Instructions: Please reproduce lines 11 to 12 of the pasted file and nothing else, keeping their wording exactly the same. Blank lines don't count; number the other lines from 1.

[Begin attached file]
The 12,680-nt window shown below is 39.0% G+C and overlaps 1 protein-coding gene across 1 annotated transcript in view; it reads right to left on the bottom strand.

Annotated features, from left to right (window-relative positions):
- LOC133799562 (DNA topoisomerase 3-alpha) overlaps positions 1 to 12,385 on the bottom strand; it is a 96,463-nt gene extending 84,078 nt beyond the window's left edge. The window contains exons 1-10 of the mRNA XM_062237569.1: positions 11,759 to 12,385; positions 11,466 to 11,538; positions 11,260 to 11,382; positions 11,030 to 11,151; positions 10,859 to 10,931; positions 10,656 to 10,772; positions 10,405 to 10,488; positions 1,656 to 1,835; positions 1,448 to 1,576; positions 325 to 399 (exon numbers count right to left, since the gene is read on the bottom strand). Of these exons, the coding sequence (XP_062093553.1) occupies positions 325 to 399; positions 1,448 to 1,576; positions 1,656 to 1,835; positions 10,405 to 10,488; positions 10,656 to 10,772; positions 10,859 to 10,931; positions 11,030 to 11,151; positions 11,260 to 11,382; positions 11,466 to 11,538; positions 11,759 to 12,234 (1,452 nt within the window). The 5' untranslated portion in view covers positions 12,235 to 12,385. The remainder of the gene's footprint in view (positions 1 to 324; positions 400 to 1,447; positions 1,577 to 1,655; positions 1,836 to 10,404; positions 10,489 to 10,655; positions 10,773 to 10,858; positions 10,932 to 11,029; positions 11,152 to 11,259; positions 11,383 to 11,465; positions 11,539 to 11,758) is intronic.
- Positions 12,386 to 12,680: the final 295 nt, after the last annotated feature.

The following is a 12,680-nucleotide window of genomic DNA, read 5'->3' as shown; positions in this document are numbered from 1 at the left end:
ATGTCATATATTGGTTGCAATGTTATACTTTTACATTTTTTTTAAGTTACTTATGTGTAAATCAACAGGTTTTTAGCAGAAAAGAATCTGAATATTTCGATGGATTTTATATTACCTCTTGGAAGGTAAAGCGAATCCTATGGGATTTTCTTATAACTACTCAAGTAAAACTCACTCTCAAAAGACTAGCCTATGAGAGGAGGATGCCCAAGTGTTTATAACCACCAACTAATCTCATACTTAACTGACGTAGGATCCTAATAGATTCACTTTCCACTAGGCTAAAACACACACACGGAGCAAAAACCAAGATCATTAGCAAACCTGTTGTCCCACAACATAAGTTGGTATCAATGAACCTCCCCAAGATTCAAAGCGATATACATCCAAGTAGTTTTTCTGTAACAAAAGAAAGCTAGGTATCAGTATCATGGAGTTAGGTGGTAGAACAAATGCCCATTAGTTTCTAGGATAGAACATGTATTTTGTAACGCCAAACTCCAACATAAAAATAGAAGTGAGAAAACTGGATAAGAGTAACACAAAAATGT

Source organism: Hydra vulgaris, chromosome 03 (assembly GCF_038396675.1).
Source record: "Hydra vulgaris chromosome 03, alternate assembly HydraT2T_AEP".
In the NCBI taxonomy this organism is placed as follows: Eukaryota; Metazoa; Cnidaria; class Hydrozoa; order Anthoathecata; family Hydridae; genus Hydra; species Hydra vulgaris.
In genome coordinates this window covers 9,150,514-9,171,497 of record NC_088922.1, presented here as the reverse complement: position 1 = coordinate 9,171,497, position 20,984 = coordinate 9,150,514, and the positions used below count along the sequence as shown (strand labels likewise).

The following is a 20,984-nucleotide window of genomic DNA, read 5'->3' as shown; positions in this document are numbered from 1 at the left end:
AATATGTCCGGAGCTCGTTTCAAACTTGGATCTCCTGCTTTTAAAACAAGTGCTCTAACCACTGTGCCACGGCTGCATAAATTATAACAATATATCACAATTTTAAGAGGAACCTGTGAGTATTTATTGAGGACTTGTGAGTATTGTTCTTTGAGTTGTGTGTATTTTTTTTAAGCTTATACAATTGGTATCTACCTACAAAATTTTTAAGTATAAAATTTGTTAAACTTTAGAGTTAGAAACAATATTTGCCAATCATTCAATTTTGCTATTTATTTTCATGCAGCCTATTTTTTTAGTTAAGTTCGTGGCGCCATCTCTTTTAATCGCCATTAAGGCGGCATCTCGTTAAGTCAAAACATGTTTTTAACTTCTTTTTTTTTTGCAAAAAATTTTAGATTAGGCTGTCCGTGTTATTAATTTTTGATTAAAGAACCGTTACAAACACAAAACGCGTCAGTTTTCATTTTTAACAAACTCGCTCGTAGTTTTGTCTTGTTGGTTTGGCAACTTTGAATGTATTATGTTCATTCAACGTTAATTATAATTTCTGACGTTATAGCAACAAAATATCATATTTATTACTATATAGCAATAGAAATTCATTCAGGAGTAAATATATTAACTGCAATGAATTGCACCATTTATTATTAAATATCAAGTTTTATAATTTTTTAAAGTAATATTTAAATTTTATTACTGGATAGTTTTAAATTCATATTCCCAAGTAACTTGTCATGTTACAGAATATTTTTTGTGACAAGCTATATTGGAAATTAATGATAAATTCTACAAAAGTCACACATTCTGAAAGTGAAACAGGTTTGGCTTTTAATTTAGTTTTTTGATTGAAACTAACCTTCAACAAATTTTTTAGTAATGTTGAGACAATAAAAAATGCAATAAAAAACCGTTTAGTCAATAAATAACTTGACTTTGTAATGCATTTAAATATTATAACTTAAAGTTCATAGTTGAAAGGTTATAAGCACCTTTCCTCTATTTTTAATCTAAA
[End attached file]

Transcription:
The following is a 20,984-nucleotide window of genomic DNA, read 5'->3' as shown; positions in this document are numbered from 1 at the left end:
AATATGTCCGGAGCTCGTTTCAAACTTGGATCTCCTGCTTTTAAAACAAGTGCTCTAACCACTGTGCCACGGCTGCATAAATTATAACAATATATCACAATTTTAAGAGGAACCTGTGAGTATTTATTGAGGACTTGTGAGTATTGTTCTTTGAGTTGTGTGTATTTTTTTTAAGCTTATACAATTGGTATCTACCTACAAAATTTTTAAGTATAAAATTTGTTAAACTTTAGAGTTAGAAACAATATTTGCCAATCATTCAATTTTGCTATTTATTTTCATGCAGCCTATTTTTTTAGTTAAGTTCGTGGCGCCATCTCTTTTAATCGCCATTAAGGCGGCATCTCGTTAAGTCAAAACATGTTTTTAACTTCTTTTTTTTTTGCAAAAAATTTTAGATTAGGCTGTCCGTGTTATTAATTTTTGATTAAAGAACCGTTACAAACACAAAACGCGTCAGTTTTCATTTTTAACAAACTCGCTCGTAGTTTTGTCTTGTTGGTTTGGCAACTTTGAATGTATTATGTTCATTCAACGTTAATTATAATTTCTGACGTTATAGCAACAAAATATCATATTTATTACTATATAGCAATAGAAATTCATTCAGGAGTAAATATATTAACTGCAATGAATTGCACCATTTATTATTAAATATCAAGTTTTATAATTTTTTAAAGTAATATTTAAATTTTATTACTGGATAGTTTTAAATTCATATTCCCAAGTAACTTGTCATGTTACAGAATATTTTTTGTGACAAGCTATATTGGAAATTAATGATAAATTCTACAAAAGTCACACATTCTGAAAGTGAAACAGGTTTGGCTTTTAATTTAGTTTTTTGATTGAAACTAACCTTCAACAAATTTTTTAGTAATGTTGAGACAATAAAAAATGCAATAAAAAACCGTTTAGTCAATAAATAACTTGACTTTGTAATGCATTTAAATATTATAACTTAAAGTTCATAGTTGAAAGGTTATAAGCACCTTTCCTCTATTTTTAATCTAAA